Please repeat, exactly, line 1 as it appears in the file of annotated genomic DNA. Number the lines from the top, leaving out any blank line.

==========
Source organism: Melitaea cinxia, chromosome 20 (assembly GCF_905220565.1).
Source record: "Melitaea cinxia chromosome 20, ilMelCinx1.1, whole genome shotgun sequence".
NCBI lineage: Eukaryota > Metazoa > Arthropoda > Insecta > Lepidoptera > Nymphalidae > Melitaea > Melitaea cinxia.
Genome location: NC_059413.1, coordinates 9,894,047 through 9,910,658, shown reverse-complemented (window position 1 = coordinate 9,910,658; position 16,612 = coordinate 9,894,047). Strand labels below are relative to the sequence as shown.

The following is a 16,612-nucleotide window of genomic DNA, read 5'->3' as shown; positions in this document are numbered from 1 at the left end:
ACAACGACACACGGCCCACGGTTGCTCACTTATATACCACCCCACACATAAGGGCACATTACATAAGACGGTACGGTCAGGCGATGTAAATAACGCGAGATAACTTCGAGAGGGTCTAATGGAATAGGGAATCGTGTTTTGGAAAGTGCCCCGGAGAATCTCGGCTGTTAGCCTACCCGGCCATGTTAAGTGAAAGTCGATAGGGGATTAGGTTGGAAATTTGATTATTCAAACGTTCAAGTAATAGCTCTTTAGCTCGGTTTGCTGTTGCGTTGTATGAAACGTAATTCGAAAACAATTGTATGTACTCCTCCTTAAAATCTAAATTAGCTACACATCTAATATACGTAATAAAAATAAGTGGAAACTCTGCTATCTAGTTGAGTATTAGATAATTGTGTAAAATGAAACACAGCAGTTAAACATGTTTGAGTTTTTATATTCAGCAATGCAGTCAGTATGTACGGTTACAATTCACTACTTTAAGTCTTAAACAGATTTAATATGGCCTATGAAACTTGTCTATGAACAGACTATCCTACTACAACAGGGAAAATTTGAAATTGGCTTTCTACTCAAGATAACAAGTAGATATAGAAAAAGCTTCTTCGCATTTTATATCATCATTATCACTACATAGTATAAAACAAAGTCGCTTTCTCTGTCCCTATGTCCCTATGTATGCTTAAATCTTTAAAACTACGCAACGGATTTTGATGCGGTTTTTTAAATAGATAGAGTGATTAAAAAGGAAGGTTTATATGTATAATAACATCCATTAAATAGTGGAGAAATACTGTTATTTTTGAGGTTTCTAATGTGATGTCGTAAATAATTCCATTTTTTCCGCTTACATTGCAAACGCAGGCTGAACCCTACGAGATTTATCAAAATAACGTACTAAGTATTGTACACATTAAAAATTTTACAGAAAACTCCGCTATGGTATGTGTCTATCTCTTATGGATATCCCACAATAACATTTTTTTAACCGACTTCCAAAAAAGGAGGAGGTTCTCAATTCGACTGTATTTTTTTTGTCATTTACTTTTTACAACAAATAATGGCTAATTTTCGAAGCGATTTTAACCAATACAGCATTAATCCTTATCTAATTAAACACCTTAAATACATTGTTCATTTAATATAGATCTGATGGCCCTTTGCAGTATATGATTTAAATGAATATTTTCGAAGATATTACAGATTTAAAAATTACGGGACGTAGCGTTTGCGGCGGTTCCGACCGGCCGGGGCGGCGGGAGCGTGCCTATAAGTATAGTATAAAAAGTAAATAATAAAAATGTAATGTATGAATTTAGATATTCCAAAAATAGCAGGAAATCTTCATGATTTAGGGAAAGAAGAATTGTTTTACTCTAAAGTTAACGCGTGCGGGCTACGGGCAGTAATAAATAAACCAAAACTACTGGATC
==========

Source organism: Melitaea cinxia, chromosome 20 (assembly GCF_905220565.1).